30854 Resident of Nat Pres

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    C'est plane pour moi. Bien, allons-y! Having in my youth (the non-misspent portion!) spent a year at school in Savoie, I'm rather less exercised on either front, though I can't honestly say I found Parisians any more or less friendly than Londoners during random wanderings in both cities. Not being one to get my blood pressure up, in my experience, people come in two flavours. They're either OK or they're not.

    In half a century of travel, pretty much the only national stereotypes I've found to have any basis in reality concern driving. It's a matter of fact that the Italian language has a specific word for what happens to a body burned to a crisp in a head-on traffic collision and the only vehicles I saw in Turin with no dents in them during my visits were the trams (those in use in the 70's and well into the 80's were built like battleships compared with the Alfas and Fiats of the time). Roads in Alexandria (supposedly more sedate than Cairo) were nothing short of terrifying and a friend of mine from Cairo was scared out of his wits by traffic in Kolkata. Many Hindus, he alleged, were given to speeding up on seeing an obstruction, such is the faith in reincarnation. Most Indian cabbies are Hindu and presumably hope for a better crack of the whip next time around!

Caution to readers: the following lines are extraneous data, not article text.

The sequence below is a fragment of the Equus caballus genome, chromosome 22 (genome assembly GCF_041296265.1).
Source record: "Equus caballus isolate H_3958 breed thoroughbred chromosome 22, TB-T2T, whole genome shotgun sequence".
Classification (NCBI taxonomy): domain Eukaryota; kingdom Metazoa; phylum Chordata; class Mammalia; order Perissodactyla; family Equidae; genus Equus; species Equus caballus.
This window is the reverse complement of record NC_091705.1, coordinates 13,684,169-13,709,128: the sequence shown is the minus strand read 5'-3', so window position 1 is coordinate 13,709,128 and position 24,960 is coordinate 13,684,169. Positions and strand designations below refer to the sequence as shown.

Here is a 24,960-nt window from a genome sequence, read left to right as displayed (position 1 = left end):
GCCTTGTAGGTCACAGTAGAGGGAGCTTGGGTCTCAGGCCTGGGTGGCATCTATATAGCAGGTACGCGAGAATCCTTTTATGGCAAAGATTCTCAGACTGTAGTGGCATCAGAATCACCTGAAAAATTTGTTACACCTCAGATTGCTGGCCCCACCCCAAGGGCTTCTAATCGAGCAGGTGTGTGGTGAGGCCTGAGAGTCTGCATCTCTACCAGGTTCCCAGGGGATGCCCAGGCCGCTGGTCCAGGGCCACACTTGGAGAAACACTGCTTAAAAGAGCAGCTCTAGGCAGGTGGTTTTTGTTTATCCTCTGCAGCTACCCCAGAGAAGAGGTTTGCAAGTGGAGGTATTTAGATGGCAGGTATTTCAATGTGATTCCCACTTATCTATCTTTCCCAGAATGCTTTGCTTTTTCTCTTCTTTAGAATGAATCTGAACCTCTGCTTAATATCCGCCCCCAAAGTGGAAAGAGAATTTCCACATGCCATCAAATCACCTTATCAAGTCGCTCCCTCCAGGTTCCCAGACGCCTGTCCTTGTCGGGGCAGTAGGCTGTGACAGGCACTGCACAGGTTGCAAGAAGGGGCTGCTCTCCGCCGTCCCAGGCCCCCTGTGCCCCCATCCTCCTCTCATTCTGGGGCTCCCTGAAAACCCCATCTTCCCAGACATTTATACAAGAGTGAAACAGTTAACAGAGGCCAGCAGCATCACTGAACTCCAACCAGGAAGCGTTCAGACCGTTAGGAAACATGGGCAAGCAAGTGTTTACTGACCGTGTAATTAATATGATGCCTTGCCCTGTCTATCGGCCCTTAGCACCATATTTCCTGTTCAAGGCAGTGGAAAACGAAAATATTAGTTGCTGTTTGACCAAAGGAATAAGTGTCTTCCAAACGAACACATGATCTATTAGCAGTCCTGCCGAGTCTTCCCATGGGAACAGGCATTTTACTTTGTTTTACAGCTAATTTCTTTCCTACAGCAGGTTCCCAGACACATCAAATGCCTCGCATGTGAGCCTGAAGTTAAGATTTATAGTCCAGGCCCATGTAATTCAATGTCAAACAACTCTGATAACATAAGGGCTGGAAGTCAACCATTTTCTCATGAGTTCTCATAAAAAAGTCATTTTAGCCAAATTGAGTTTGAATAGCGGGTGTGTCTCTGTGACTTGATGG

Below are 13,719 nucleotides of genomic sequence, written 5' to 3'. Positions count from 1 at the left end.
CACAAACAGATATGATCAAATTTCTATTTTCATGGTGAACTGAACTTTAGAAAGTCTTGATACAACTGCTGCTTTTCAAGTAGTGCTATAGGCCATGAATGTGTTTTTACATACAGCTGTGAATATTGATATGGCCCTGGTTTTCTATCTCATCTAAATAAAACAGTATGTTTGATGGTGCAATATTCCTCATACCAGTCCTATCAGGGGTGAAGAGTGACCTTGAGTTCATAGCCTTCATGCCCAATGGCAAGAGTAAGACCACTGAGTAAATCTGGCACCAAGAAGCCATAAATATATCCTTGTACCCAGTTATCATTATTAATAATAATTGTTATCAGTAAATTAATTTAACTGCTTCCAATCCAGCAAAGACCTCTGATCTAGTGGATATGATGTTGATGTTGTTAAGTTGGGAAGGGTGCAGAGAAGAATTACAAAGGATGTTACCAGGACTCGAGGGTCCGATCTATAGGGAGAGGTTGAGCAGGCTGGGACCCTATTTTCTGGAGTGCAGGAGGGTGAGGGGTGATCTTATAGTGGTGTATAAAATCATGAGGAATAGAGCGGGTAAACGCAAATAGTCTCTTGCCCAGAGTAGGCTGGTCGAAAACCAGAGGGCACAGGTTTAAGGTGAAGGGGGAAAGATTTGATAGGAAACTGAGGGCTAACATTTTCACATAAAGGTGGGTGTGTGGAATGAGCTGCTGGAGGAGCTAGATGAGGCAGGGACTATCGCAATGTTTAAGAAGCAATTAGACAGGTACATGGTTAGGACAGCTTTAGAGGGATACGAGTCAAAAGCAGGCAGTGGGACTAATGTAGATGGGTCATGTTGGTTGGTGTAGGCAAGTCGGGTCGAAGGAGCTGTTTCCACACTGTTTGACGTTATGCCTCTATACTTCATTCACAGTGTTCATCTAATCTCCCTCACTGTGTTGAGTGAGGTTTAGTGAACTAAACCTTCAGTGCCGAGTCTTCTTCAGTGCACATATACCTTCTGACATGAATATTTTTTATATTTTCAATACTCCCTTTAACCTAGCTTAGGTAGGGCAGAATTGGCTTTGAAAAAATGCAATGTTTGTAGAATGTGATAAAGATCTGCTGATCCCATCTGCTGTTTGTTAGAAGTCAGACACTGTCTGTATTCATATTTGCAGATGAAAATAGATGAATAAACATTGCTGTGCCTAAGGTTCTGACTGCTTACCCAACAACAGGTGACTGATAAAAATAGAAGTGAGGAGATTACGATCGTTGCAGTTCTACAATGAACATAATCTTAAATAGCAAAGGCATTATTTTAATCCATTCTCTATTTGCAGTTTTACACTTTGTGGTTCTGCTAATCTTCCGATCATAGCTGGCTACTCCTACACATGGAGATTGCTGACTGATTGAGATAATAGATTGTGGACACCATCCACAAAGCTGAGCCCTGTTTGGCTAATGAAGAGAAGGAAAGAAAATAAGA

To be honest, I see little difference in the accuracy surrounding the origins of the metric system any more or less outrageous than something based on the length of part of some random bloke with a funny hat's anatomy half a millenium ago. Given the difference in nutrition between an invisible bonded serf and a nobleman, the notion of an 'average' size of body part is nonsensical. Leaving that aside, imperial measures would make more sense if the damned things were the same everywhere.
     
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  20. Martin Perry

    Martin Perry Part of the furniture Staff Member Moderator

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    It must have been interesting coming to that conclusion. I can't say the same as I haven't met them all :)
    The ones I did meet when living and working in Pau, Arles and for a while, Paris, seemed to be the usual mixture of people found anywhere :)